Plasmid’s Rise to Prominence
Over the past 40 years, plasmid DNA has become a major cornerstone of modern research. From understanding genes at their most basic level to potential therapies for human disease, plasmid DNA plays a pivotal role in today’s life sciences. Plasmids are naturally occurring extrachromosomal DNA that are most commonly found in bacteria. Much like a Tweet gone viral, plasmids replicate independently of chromosomes and often contain genes that benefit the host for survival, such as antibiotic resistance.
Plasmid DNA was first isolated and purified from bacteria in 1967, about the same time as Tie-dye and Bell-bottoms were in fashion. Scientists have been artificially engineering plasmid DNA in order to unlock the secrets of life ever since. With the characterization of restriction enzymes in the 1960s, the development of bacteria transformation and cloning techniques in the 1970s, and the invention of PCR by Kary Mullis in 1983, plasmid DNA has enjoyed a Rolling Stones-esque career arc and staying power, with seemingly limitless utility.
Plasmid Over Time
Plasmid DNA is first used as a way to transform bacteria into manufacturing plants.
In 1978, researchers paid about 63 cents a gallon for gas, listened to music on an 8 Track Player, and managed to clone human insulin in E. coli, providing a cheap source of insulin that avoids an immune response in patients.
Plasmid DNA expresses foreign genes in a mammalian cells
Further adjustments to expression vectors and transfection techniques made performing recombinant gene studies in mammalian cells as easy as toast.
Plasmid DNA used to generate the first transgenic animal
Researchers Richard Palmiter and Ralph Brinster generated mice expressing thymidine kinase from herpes simplex virus by injecting recombinant plasmid DNA into fertilized mouse embryos. Genomic integration of plasmid DNA ushered in the development of transgenic animals and stable cell lines, adding insane goodies to the researcher's toolbox like knock-outs, knock-ins, overexpression, disease models, conditional mutants, fluorescently labeled proteins, and targeted integration that are commonplace today. Who knows? Maybe one day plasmid DNA will make pigs fly.
Plasmid DNA used in genetically modified crops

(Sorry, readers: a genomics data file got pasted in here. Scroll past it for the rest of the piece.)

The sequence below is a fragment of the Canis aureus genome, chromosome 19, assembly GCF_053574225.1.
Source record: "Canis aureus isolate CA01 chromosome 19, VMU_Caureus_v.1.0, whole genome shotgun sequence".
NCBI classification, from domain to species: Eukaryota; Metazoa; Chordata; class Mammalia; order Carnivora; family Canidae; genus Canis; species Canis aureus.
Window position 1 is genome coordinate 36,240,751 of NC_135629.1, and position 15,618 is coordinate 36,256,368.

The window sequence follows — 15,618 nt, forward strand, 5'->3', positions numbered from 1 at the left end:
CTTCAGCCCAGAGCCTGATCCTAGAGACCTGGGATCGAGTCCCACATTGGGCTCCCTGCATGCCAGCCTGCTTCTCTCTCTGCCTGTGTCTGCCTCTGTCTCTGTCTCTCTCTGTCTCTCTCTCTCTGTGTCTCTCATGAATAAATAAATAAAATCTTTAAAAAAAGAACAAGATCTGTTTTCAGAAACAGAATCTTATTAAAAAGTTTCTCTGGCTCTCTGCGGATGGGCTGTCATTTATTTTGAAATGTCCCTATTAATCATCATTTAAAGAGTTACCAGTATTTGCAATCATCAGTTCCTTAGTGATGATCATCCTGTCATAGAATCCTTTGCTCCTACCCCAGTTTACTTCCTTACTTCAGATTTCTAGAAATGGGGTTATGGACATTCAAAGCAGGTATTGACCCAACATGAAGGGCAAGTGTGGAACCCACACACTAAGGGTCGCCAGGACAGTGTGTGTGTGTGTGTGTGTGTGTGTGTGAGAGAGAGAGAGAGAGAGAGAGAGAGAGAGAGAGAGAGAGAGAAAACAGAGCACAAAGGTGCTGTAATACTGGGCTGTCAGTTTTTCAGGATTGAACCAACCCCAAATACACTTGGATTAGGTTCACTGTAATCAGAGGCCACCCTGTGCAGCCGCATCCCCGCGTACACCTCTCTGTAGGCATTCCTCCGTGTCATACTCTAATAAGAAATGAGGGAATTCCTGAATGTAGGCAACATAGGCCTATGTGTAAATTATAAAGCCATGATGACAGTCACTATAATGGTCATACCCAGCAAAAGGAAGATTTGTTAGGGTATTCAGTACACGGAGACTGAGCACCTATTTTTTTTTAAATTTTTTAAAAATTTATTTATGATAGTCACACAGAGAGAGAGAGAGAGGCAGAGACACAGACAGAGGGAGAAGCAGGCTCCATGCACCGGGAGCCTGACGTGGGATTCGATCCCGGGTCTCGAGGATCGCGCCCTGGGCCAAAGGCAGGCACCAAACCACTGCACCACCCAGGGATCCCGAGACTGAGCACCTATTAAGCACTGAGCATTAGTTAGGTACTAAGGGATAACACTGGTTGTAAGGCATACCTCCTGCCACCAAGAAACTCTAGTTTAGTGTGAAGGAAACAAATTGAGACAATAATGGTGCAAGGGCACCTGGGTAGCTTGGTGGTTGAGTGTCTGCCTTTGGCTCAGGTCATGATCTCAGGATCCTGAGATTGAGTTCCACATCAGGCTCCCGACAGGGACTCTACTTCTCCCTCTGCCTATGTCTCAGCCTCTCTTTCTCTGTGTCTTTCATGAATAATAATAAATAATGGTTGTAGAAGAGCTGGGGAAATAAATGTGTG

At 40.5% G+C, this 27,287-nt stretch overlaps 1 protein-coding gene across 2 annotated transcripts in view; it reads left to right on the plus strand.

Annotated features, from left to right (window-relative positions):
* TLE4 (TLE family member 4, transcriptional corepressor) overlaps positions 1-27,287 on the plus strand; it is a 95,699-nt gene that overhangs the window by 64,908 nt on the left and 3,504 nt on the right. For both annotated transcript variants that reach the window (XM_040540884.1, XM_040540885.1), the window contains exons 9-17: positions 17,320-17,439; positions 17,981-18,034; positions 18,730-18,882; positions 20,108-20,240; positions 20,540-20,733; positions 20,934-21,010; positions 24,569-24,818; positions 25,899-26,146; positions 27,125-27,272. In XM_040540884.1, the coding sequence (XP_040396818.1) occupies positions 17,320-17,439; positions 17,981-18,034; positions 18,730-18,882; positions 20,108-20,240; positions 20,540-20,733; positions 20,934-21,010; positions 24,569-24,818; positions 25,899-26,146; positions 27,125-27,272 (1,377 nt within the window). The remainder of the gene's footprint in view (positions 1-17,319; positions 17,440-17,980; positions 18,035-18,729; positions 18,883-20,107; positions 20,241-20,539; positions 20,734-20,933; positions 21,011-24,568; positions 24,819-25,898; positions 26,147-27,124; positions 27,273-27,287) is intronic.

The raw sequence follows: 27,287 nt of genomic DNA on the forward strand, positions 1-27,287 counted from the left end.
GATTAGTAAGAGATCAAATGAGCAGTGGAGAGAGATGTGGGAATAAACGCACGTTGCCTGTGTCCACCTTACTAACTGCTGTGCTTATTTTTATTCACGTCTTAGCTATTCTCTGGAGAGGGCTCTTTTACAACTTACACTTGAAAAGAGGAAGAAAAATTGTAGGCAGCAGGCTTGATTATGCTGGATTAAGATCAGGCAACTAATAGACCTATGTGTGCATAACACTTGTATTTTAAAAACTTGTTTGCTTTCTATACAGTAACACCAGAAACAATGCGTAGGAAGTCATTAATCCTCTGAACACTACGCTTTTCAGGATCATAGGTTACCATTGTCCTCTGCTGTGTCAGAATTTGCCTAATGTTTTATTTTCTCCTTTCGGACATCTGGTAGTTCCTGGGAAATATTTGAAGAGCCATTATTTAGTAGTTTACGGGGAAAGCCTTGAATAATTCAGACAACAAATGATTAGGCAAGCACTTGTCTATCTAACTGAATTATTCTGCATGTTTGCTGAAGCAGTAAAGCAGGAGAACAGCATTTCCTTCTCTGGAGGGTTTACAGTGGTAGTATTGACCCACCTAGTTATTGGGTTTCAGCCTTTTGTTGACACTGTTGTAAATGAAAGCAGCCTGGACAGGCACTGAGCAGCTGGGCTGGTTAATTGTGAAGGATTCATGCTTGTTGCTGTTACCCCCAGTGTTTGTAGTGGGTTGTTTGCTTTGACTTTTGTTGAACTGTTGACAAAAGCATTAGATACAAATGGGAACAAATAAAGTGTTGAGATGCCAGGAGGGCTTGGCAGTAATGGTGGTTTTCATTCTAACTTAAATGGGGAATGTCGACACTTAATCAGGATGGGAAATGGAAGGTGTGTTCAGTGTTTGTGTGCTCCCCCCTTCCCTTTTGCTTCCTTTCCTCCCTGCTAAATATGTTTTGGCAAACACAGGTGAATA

With some help from the soil bacterium Agrobacterium tumefaciens, scientists successfully integrated recombinant plasmid DNA into plant chromosomes. Various crops including corn, soybean, sugar beets, potatoes, tomatoes, squash, and rice have been genetically modified in order to increase growth rate, shelf life, durability, nutritional value, and resistance to disease. Unfortunately, no progress has been made in making kale taste better and don't even get us started on chard.
Plasmid DNA sheds light on gene promoters
Researchers developed a quick method for monitoring promoter activity in a mammalian cells by fusing the firefly luciferase gene to cloned promoter sequences in plasmid DNA.
Plasmid DNA first used in gene therapy treatments
Plasmid DNA injected into the muscle tissue successfully transfected cells in vivo, thus offering a direct route to a potential therapeutic result.
The main limitation of the injectable plasmid DNA approach, aside from the scary long needle, is poor gene transfer efficiency. But, there are several benefits when compared to recombinant viruses, namely: large DNA packaging capacity, high stability at room temperature, low risk for oncogenesis and immunogenicity, simple construction, and easy generation of large quantities.
Clinical trials are under way to evaluate plasmid mediated gene therapy for cardiovascular, neurological, cancer, ocular, inflammatory, and infectious diseases.
Plasmid DNA first used in vaccinations
Plasmid DNA was found to induce an immune response faster than ragweed triggers a runny nose when injected into the skin or muscle of mice, which made for a convenient method to manufacture vaccines.
Unlike traditional vaccines, DNA vaccines stimulate both humoral immunity (antibodies) and cell-mediated immunity (T-cells). Clinical trials are already evaluating DNA based vaccination in humans for a virtual Top-5 of insidious diseases like: HIV, Cancer, Influenza, Malaria, and HPV.
Plasmid DNA used to visualize protein expression in cells
Scientists fused fluorescent markers to proteins in order to light up their target protein like the Las Vegas Strip.
Plasmid DNA can turn gene expression off, just like a power switch
Plasmid DNA engineered to synthesize small RNAs inside the cell provided a unique way to assess gene function by suppressing gene expression in mammalian cells using RNA-mediated interference (RNAi). By using plasmid DNA to generate RNA directly inside the cell, researchers overcame the limitations of traditional RNA-mediated interference techniques.
Plasmid DNA makes targeted genomic integration in rodent embryos possible
Researchers revolutionized conventional gene targeting techniques used to generate transgenic animals by coinjecting single cell embryos with sequence-specific zinc-finger nucleases and plasmid DNA homologous to the ends flanking the cut site in the genomic DNA.
Programmable and efficient gene targeting in vivo using plasmid DNA
By transfecting mammalian cells with plasmid DNA expressing Cas9 and single guided RNA, researchers used prokaryotic RNA-based adaptive immune system CRISPR/Cas to quickly and precisely engineer mammalian genomes inside living cells.